After months of preliminary planning and discussions, Apex Clean Energy on Friday afternoon filed an application for a special exception permit, which it must obtain from the county board of supervisors before starting construction.
What Botetourt County is preaching as responsible, some residents like Van Velzer are saying is bad for the county. "This is not a restrictive ordinance, this is an accommodating ordinance," he said.
Since learning in February of a Charlottesville wind energy company’s interest in building as many as 25 turbines on North Mountain, about five miles northeast of Eagle Rock, Botetourt officials have been working on the new chapter to the county’s zoning requirements.
[Charles Stacy, the Eastern District Board of Supervisors member] said the majority of those citizens living in the Eastern District today appear to remain largely opposed to the idea of a large-scale wind turbine farm on scenic East River Mountain. But based upon feedback received during the first public comment period of the proposed draft ordinance, Stacy said the board is going back and revising the proposal to reflect comments received from citizens.
Charles Stacy, eastern district representative on the board of supervisors said that the Virginia Association of Counties has expressed concerns about SB 1341, the renewable energy facilities; exemption from land use regulations," bill that was introduced in the General Assembly by State Senator Richard L. Saslaw, D-Springfield. "VACo is adamantly opposed to this bill for reasons other than windmills."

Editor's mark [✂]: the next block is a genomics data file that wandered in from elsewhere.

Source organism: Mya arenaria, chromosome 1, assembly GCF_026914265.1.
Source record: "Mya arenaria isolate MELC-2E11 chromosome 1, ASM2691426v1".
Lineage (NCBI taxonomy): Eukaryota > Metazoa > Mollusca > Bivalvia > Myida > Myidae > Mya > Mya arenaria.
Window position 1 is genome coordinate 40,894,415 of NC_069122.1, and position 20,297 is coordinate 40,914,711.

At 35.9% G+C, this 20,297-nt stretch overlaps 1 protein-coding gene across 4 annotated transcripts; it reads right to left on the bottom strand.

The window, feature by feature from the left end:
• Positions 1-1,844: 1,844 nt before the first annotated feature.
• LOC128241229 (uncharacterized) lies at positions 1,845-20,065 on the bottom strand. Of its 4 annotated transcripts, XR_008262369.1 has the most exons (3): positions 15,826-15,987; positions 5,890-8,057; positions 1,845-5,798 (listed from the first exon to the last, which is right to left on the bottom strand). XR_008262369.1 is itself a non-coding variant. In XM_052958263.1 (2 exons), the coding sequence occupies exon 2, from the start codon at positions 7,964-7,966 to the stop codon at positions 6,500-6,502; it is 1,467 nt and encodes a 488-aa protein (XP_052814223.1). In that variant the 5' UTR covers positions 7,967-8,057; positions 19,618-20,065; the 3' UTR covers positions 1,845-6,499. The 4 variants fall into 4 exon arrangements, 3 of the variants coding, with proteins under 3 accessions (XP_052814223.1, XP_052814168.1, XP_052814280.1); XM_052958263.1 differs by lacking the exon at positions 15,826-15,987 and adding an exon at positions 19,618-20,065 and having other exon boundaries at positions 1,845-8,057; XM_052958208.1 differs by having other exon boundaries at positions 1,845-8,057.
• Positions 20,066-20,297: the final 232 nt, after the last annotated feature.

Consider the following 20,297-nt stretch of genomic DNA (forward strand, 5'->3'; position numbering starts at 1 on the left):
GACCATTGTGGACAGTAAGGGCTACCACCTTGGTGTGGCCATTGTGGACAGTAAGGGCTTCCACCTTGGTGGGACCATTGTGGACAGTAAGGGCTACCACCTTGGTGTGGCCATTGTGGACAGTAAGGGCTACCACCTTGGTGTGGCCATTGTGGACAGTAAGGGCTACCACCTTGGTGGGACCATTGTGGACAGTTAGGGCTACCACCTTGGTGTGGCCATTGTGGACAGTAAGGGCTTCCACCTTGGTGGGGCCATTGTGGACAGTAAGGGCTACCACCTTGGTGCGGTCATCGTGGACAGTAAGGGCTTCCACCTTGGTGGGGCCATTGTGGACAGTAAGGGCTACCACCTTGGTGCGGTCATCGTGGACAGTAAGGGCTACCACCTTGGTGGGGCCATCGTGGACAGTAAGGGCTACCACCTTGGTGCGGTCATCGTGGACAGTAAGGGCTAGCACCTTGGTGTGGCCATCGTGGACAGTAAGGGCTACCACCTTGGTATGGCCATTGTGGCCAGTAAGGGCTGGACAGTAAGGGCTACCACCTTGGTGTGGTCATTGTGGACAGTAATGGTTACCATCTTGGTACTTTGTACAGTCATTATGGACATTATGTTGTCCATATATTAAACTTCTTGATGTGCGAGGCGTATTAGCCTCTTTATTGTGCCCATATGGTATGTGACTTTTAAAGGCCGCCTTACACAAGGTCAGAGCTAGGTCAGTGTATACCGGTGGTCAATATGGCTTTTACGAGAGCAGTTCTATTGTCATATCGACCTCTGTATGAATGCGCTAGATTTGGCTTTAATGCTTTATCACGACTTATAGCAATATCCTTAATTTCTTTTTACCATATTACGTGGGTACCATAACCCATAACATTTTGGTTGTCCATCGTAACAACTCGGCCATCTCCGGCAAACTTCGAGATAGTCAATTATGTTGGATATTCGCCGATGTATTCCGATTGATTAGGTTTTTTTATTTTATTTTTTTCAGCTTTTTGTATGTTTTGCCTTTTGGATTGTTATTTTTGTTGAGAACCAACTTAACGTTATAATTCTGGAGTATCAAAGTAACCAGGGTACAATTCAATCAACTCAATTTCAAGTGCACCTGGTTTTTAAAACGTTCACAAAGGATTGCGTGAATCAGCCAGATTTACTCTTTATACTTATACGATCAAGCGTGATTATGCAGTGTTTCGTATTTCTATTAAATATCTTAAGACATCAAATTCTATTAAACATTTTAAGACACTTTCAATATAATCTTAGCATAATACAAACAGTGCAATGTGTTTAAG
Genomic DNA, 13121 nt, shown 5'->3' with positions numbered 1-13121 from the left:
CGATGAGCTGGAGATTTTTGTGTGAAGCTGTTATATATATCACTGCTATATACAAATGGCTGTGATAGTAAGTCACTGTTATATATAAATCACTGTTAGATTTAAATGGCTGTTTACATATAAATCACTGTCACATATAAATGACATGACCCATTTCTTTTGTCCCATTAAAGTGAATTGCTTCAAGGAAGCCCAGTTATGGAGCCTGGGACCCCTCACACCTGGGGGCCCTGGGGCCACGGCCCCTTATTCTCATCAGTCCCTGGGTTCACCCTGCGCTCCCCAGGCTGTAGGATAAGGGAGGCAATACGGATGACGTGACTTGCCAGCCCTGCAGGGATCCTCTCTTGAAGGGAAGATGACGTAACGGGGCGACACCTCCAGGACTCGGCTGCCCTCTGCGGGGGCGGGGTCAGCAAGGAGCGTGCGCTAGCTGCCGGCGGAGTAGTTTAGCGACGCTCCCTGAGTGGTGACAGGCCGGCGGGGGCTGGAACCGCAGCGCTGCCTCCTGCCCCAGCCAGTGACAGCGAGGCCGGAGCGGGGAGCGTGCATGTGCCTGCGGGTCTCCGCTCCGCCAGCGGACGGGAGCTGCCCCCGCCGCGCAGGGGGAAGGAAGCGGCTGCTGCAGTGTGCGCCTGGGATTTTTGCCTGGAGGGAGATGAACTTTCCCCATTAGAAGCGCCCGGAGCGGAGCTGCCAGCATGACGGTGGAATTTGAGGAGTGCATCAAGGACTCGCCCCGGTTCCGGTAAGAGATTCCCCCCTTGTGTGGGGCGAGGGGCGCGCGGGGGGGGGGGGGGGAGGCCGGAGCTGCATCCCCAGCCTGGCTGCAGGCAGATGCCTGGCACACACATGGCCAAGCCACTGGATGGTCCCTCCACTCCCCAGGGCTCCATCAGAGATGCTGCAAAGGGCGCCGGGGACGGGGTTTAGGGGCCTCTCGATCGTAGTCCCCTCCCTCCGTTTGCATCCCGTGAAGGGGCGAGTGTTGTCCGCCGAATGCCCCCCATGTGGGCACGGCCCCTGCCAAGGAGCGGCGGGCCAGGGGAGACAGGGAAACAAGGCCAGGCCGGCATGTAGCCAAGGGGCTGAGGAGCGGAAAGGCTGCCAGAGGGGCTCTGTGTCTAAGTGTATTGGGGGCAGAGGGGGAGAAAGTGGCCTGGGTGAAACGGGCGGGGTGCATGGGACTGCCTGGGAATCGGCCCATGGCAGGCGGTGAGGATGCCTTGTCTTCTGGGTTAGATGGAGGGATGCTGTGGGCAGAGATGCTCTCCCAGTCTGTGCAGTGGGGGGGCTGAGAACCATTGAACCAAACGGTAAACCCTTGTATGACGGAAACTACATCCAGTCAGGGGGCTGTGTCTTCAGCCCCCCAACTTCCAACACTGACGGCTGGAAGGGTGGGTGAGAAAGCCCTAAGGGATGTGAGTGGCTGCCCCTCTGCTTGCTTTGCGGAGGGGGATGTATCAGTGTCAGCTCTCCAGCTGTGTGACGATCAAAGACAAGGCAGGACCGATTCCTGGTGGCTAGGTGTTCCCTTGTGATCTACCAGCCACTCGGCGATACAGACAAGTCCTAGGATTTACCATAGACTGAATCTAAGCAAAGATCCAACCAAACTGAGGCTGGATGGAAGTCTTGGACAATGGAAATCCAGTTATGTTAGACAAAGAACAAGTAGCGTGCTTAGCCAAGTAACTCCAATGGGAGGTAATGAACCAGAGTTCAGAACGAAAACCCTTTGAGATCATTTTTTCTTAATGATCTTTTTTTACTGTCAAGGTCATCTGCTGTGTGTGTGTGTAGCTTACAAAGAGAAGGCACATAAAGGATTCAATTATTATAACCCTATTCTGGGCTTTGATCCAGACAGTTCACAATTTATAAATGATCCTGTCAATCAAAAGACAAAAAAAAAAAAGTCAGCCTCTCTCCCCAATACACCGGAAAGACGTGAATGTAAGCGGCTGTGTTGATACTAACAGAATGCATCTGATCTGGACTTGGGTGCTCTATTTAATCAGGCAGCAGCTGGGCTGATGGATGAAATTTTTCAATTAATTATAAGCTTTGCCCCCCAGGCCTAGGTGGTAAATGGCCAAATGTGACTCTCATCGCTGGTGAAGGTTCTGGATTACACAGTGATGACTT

The Floyd County draft ordinance prohibits the construction, repair or improvement of structures more than 40 feet high on any ridge 2,000 feet or more above sea level and 500 feet or more above an adjacent valley floor, a geographical catchment area that covers much of Floyd County. The ordinance makes an exception for water, radio, telecommunications and television towers.
"I think this will help protect the natural beauty of the county, preserve the ridges," said Clinger. A public hearing on the potential ridge line ordinance is scheduled for January 31st, but supervisors do not expect much if any opposition.
Elswick asked the county board of supervisors on Tuesday to rescind a 60-decibel maximum limit on large wind turbines. That policy regulates how loud the turbines can be at the nearest property lines. The 60-decibel limit is too high, Elswick said Tuesday.
No company has formally applied to build such turbines -- which can be well more than 400 feet in height, visible for miles and most likely targeted for ridgelines. But Chicago-based Invenergy has announced plans for 18 on Poor Mountain and received Federal Aviation Administration approval for all but three.
The renewed interest in the development of wind energy in southern West Virginia and southwestern Virginia prompted officials of Bland County to share the text of their wind energy facility ordinance with county governments in neighboring counties.